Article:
On August 31, 2011, Openwave Systems Inc. of Redwood City, California (“Openwave”) filed a complaint requesting that the ITC commence an investigation pursuant to Section 337.

The complaint alleges that Apple Inc. of Cupertino, California (“Apple”) and Research In Motion Ltd. of Canada and Research In Motion Corp. of Irving, Texas (the latter two parties, collectively, “RIM”) unlawfully import into the U.S., sell for importation, and/or sell within the U.S. after importation certain devices for mobile data communication that infringe certain claims of U.S. Patent Nos. 6,233,608 (the ‘608 patent), 6,289,212 (the ‘212 patent), 6,405,037 (the ‘037 patent), 6,430,409 (the ‘409 patent), and 6,625,447 (the ‘447 patent) (collectively, the “asserted patents”).

According to the complaint, the asserted patents generally relate to mobile data communication technology.  In particular, the ‘608 patent relates to a method and system for securely interacting with managed data from multiple devices.  The ‘212 patent relates to a method and apparatus for providing electronic mail services during network unavailability.  The ‘037, ‘409, and ‘447 patents relate to a method and architecture for an interactive two-way data communication network. 

In the complaint, Openwave states that Apple and RIM import and sell products that infringe the asserted patents.  The complaint specifically names the Apple iPhone 3G, 3GS, and 4, iPod Touch, and iPad 1 and 2 and the RIM Blackberry Curve 9330 and Blackberry PlayBook as infringing products.

Regarding domestic industry, Openwave states that its Richmail 4.0 and Amplicity products are covered by the asserted patents.  As to the economic prong, Openwave states that it has made and continues to make substantial investments in the U.S. in the exploitation of the asserted patents, including domestic engineering and research and development relating to articles protected by the asserted patents.  Openwave further states that it has engaged in substantial licensing activities relating to the asserted patents.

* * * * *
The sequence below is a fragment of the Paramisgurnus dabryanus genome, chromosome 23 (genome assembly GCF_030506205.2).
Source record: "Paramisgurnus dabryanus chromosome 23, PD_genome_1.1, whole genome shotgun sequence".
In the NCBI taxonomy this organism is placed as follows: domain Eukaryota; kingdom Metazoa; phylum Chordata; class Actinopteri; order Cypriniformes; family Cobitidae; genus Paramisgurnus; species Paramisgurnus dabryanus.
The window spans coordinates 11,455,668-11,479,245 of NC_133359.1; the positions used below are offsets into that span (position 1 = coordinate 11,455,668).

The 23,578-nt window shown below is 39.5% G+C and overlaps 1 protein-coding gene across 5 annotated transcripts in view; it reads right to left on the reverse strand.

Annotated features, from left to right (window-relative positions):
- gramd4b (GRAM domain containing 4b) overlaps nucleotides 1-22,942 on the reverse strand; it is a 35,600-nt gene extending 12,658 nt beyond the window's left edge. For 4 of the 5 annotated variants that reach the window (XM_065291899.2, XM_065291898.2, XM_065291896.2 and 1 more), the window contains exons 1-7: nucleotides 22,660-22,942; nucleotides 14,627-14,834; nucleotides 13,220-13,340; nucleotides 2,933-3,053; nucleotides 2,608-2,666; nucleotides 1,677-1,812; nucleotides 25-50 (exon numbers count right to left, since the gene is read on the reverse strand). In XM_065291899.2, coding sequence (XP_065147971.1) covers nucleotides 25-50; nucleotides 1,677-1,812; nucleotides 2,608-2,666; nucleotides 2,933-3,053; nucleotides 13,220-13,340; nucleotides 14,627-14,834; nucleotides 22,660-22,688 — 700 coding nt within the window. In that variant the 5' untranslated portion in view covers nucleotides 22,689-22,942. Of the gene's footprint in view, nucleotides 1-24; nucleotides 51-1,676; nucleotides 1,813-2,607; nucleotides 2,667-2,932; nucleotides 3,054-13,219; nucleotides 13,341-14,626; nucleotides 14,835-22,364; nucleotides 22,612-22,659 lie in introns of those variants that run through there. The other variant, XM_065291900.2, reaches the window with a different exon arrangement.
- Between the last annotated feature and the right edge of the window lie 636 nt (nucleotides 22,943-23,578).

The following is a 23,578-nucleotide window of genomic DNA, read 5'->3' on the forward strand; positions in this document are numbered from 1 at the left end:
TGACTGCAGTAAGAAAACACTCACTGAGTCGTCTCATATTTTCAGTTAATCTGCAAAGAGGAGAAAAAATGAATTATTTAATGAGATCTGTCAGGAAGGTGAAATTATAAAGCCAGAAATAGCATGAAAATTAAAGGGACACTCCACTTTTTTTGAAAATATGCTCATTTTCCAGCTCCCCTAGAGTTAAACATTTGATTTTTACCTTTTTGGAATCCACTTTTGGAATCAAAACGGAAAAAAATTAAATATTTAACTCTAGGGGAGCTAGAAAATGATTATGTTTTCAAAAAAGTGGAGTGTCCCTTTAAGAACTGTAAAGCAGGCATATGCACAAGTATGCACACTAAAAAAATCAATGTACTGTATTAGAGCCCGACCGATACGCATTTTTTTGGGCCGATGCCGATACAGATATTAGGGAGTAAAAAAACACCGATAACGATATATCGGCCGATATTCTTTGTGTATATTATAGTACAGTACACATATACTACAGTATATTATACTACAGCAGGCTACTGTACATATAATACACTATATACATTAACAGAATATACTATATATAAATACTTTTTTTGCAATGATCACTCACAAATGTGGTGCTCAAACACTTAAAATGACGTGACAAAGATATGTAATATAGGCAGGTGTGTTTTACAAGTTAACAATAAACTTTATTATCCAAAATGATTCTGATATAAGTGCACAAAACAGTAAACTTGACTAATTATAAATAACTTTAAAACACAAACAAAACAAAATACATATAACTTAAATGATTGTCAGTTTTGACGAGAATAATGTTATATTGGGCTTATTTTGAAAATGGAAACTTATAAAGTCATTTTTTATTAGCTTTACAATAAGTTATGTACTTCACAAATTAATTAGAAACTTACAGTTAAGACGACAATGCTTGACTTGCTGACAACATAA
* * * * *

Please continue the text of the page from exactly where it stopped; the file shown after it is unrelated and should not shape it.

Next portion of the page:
As to related litigation, Openwave states that on July 31, 2009, it filed a complaint for patent infringement against 724 Solutions (US) Inc. and 724 Solutions Software Inc. in the U.S. District Court for the Northern District of California, asserting infringement of the ‘409 patent and others.  Openwave states that the parties entered into a settlement and license agreement and that the district court dismissed all claims with prejudice on October 18, 2010.  Additionally, Openwave states that, concurrently with the filing of the instant ITC complaint, it filed a complaint in the U.S. District Court for the District of Delaware alleging that Apple and RIM infringe the asserted patents. 

With respect to potential remedy, Openwave requests that the Commission issue a permanent exclusion order and permanent cease and desist orders directed at Apple, RIM, their affiliates, and others acting on their behalf.